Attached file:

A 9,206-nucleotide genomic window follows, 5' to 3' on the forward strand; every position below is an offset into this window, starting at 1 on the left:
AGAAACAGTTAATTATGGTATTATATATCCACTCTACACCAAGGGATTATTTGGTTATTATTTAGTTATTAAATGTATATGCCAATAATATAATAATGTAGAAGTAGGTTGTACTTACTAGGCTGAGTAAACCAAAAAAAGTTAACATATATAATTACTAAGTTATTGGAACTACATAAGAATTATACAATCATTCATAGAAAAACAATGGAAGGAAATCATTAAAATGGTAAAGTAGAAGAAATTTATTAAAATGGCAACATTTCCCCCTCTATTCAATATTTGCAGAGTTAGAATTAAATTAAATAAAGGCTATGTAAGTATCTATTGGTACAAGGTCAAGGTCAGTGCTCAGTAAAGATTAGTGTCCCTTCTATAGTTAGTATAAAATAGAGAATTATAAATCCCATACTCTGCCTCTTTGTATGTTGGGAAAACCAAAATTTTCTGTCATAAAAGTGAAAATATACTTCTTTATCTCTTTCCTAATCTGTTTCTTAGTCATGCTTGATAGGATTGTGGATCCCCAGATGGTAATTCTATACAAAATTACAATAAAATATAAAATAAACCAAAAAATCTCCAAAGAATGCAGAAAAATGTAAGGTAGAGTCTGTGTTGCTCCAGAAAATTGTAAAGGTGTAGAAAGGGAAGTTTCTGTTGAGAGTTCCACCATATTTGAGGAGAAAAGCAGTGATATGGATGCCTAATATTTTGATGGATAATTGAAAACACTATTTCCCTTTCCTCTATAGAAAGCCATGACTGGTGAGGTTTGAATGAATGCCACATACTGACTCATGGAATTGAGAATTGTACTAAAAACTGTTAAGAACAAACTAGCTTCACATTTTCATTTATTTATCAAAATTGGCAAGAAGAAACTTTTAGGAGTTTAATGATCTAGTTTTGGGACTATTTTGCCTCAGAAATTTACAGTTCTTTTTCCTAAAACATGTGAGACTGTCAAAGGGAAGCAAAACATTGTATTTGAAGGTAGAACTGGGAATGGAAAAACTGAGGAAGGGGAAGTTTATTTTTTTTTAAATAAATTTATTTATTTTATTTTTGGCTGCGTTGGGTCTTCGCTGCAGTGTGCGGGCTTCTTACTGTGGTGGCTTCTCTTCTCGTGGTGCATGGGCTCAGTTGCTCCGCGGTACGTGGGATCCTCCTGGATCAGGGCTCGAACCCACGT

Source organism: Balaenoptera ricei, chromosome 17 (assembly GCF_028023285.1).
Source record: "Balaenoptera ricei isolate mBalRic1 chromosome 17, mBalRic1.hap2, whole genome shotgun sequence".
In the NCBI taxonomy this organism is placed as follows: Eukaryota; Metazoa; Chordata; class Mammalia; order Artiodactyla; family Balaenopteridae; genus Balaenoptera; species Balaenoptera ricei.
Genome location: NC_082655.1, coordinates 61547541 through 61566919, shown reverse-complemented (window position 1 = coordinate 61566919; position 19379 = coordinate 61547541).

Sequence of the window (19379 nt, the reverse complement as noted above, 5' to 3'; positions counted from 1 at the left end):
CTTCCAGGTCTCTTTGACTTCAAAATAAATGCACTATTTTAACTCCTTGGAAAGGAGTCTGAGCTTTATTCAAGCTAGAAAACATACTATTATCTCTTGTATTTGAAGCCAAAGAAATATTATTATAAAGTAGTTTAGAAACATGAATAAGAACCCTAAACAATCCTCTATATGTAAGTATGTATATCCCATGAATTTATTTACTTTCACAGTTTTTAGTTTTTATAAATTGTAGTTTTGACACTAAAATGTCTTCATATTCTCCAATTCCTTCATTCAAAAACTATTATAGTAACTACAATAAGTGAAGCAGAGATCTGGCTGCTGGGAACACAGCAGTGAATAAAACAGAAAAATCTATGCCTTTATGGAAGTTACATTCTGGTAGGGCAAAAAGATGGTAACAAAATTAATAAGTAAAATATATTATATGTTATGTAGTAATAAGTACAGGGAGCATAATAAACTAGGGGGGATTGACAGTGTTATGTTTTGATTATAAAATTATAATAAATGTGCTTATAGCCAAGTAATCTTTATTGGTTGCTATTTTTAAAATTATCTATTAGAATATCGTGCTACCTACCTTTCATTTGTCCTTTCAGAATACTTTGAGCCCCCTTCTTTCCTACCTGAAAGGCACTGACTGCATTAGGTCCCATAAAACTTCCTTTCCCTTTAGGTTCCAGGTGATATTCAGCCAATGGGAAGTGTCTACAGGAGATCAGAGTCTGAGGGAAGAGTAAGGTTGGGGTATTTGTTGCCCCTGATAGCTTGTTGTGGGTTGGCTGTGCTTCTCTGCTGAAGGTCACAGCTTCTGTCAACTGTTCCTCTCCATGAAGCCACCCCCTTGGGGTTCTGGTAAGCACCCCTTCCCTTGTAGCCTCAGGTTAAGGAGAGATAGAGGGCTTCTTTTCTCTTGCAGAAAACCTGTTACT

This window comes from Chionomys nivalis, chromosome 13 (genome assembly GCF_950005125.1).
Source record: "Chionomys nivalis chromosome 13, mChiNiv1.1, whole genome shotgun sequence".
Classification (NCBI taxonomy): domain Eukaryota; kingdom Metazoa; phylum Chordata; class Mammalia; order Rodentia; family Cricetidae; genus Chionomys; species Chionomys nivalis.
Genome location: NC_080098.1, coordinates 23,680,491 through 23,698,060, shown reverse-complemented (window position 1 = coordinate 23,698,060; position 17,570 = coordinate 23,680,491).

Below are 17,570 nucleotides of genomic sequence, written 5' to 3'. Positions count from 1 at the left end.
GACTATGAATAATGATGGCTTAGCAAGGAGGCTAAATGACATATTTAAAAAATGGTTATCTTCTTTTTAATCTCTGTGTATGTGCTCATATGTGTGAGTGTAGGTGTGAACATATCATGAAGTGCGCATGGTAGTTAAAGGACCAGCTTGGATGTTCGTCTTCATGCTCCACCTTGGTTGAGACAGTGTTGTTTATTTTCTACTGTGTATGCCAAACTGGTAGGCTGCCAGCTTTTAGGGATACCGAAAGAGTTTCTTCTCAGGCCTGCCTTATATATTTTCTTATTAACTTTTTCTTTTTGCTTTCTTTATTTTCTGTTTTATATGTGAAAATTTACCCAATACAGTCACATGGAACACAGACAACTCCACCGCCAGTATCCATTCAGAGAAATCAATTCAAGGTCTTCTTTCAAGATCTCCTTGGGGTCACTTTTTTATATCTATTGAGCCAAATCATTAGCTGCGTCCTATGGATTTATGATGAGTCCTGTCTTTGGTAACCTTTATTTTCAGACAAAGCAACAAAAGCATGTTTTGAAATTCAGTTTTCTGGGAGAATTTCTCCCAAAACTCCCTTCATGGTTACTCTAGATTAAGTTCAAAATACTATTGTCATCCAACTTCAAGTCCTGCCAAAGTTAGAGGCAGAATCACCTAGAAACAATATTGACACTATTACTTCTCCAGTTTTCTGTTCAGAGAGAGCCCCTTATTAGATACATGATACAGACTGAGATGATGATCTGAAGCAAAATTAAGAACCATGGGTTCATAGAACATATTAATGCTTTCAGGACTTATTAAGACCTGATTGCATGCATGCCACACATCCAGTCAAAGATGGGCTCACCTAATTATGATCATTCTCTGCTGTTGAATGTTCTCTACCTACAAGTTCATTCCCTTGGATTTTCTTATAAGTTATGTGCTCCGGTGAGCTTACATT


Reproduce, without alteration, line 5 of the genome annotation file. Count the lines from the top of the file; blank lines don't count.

In the NCBI taxonomy this organism is placed as follows: Eukaryota; Metazoa; Chordata; class Mammalia; order Artiodactyla; family Balaenopteridae; genus Balaenoptera; species Balaenoptera ricei.